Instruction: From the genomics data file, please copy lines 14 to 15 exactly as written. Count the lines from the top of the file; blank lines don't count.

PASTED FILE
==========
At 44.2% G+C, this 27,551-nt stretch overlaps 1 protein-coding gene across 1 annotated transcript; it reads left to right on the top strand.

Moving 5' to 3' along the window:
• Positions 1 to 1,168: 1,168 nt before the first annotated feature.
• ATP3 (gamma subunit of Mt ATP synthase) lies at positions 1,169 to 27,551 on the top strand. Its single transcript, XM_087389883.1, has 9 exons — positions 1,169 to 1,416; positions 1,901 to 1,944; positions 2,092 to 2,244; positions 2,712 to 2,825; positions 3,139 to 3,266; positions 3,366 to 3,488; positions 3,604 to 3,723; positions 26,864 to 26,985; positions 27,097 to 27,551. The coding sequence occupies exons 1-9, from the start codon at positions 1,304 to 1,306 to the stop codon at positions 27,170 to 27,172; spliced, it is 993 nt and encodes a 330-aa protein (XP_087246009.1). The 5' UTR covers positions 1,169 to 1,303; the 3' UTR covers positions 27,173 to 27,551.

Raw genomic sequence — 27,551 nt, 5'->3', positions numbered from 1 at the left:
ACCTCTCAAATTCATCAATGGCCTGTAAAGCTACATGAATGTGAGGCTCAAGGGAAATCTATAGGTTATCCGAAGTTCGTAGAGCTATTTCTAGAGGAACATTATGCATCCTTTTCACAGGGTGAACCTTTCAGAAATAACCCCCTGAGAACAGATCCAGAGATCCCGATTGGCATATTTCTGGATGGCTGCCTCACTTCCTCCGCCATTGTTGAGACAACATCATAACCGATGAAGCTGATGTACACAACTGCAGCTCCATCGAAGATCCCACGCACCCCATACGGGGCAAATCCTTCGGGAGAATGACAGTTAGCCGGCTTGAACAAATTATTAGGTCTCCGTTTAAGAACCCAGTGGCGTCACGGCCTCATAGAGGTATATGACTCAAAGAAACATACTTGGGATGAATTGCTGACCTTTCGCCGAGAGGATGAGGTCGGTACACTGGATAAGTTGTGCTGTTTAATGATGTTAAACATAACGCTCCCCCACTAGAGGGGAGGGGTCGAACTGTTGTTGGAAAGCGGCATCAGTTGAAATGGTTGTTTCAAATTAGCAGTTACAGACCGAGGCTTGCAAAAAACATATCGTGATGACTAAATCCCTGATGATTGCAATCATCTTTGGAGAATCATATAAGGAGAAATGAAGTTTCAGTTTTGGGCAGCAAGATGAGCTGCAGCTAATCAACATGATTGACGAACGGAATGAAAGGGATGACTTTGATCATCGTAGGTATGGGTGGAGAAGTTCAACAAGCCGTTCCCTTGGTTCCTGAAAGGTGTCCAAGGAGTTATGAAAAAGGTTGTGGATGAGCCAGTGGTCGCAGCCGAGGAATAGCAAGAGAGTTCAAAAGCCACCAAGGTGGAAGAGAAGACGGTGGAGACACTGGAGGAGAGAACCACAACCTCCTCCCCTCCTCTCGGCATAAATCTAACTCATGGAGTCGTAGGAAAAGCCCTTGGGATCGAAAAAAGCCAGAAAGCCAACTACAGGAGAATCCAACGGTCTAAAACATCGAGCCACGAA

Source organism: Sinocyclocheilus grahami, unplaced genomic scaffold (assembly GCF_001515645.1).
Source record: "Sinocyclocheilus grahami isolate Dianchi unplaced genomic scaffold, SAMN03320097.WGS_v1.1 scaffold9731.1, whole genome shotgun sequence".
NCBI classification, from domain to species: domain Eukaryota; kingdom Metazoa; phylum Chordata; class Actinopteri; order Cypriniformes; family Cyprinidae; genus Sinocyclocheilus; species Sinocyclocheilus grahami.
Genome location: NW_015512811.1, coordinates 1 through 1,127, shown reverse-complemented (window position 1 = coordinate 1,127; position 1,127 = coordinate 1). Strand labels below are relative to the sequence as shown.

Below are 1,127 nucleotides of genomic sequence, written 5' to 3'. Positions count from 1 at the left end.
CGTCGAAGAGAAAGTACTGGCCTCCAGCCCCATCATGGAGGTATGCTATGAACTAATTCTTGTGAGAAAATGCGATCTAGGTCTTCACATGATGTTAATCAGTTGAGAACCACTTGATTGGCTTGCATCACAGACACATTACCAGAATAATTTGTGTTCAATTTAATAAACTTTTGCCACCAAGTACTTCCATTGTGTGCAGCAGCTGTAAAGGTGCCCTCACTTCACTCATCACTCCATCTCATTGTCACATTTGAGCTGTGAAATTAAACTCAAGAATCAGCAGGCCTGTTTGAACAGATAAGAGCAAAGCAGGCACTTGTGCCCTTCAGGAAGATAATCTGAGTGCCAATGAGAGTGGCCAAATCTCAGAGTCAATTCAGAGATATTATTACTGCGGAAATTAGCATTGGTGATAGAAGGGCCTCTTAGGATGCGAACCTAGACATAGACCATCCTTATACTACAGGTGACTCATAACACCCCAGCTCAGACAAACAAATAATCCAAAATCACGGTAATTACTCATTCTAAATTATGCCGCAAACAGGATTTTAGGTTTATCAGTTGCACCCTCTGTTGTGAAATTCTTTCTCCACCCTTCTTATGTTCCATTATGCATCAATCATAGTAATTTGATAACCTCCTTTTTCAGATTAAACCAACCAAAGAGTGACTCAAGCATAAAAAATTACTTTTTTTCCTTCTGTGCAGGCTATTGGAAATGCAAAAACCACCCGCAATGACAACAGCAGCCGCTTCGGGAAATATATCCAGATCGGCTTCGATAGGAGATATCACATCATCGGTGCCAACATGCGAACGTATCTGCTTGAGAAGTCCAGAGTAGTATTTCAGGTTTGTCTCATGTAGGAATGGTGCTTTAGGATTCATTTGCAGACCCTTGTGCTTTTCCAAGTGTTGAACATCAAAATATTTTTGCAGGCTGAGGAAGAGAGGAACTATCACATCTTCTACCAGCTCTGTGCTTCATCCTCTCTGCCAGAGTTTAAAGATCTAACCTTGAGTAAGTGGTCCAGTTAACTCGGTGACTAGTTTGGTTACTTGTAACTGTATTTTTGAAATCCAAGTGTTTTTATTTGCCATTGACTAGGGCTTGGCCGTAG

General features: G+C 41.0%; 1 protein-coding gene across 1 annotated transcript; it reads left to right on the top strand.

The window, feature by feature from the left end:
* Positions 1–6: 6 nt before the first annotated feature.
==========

The window, feature by feature from the left end:
* Positions 1–6: 6 nt before the first annotated feature.